Monday, May 11, 2015

Series: How to create your own website based on Docker (Part 2 - Setting up Ubuntu for production use)

Setting up Ubuntu as docker host

Let's get started

This is part 2 of the series: How to create your own website based on Docker.

So why do I want to create my website completely based on Docker containers? Well, that's pretty easy, because a) Docker is cool and b) Docker allows me to move my containers to new providers quickly.

Let's imagine, that a new cheap & fast cloud service is brought to the web or my hosting provider gives me a chance to move to a newer/faster hardware, then it would be cool to quickly move my whole page (including all databases, apps and other services that might be running on my "old" machine) to the new appliance.

That's exactly what I need Docker for, because then my "dockerized" apps are completely portable and can run everywhere - on a cloud, on a virtual machine or on my local computer - Linux is pretty much mandatory, though.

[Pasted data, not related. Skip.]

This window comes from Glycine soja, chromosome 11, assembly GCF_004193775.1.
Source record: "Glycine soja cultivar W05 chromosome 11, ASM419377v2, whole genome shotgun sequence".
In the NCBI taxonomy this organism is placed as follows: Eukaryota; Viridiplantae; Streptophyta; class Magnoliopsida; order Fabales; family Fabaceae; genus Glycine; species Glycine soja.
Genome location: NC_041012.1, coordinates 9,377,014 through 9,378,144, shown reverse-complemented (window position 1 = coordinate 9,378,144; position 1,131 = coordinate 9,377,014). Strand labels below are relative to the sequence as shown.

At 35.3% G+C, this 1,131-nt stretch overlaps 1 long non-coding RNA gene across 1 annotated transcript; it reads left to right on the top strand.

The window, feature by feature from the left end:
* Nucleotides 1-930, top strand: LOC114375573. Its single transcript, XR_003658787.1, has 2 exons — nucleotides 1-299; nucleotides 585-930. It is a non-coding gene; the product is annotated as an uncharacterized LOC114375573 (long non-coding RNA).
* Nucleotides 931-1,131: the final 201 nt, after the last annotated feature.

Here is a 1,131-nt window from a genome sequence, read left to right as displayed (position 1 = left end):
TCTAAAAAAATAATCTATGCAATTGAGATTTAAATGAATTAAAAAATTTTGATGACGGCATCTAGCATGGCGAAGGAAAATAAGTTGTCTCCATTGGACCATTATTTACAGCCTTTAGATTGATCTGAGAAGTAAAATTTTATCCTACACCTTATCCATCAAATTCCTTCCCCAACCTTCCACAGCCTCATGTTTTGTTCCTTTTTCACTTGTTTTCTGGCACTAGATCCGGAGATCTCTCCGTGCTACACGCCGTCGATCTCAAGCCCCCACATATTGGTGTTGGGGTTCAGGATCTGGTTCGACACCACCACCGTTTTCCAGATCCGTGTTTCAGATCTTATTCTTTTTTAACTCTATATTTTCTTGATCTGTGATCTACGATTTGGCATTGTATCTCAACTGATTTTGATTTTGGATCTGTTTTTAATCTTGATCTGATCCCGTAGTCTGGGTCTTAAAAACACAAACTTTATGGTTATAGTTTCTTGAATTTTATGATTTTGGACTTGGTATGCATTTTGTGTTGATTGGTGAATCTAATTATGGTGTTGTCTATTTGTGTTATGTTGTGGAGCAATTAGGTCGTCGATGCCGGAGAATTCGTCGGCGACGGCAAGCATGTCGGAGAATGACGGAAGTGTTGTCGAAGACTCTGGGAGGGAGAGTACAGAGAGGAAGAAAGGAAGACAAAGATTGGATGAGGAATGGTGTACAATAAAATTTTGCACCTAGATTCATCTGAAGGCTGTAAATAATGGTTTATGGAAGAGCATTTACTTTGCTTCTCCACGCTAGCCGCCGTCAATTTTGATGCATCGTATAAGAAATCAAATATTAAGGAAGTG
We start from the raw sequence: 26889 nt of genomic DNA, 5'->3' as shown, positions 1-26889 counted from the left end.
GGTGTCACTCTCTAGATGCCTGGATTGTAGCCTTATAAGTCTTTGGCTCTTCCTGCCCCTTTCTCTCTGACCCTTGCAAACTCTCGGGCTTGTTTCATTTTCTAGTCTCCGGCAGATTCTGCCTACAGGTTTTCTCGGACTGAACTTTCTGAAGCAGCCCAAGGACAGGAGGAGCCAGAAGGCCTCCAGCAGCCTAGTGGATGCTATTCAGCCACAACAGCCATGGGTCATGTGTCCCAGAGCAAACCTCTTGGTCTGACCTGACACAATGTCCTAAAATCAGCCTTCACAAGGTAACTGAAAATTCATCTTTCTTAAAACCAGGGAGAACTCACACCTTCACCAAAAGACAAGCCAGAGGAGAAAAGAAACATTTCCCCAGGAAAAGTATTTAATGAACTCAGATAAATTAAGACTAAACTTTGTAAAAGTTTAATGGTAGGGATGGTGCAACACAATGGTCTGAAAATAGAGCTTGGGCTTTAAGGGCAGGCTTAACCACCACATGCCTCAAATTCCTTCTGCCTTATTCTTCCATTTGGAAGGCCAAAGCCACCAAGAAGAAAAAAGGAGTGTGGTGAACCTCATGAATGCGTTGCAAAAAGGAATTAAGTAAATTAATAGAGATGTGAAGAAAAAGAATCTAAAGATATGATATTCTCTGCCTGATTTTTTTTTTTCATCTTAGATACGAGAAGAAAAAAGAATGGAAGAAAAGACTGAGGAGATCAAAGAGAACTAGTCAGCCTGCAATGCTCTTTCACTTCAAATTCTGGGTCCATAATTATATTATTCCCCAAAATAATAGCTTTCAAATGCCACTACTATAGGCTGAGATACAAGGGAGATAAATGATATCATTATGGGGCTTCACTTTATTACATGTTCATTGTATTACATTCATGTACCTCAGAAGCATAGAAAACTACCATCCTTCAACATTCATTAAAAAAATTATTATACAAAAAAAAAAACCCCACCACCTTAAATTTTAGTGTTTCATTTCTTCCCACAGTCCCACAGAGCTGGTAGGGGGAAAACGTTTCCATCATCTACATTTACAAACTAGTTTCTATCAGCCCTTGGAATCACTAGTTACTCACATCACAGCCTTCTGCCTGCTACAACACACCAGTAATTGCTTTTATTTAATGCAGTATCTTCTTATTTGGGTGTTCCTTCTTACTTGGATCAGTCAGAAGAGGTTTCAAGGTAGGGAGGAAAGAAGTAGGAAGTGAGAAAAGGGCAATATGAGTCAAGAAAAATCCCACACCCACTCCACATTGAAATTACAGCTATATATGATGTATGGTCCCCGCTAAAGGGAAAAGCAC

If you still don't know what Docker is or what it does? Just read the official "What is docker" document!

Setting up Ubuntu for production use

The big advantage of using Docker is that we don't have to spend that much time creating a production-ready server. This machine will basically only act as platform for all my containers (from now on called "Docker host") and therefore only needs the minimum security configuration. But still - later - in the docker containers - you have to take care of the application security of course - but we'll get to that later.

Although Docker is supported on Ubuntu from 13.10 & up, I'm using the latest greatest Ubuntu distribution: Ubuntu 15.04 (Vivid Vervet). It comes with the latest kernel and is therefore well-prepared for my Docker installation (remember Docker requires a 64-bit installation regardless of your Ubuntu version. Additionally, your kernel must be 3.10 at minimum).

I'm going to install everything on this (small) machine to test its performance and have the opportunity to move to a faster one once everything has been set up: Hetzner vServer VX11 (Dual Core, 2GB of RAM). Let's see how this small machine performs in the real world, running nginx, nodejs and mongodb containers.

Let's start setting up the Ubuntu machine - our new Docker host.

Add a new user to the system


First of all you need make sure that no one (besides you) can access your machine via SSH, so we need to create a new user. Let's say our new user is called "johndoe" - please use your own user name here - but for the sake of simplicity I'll keep using johndoe as our new user in this series.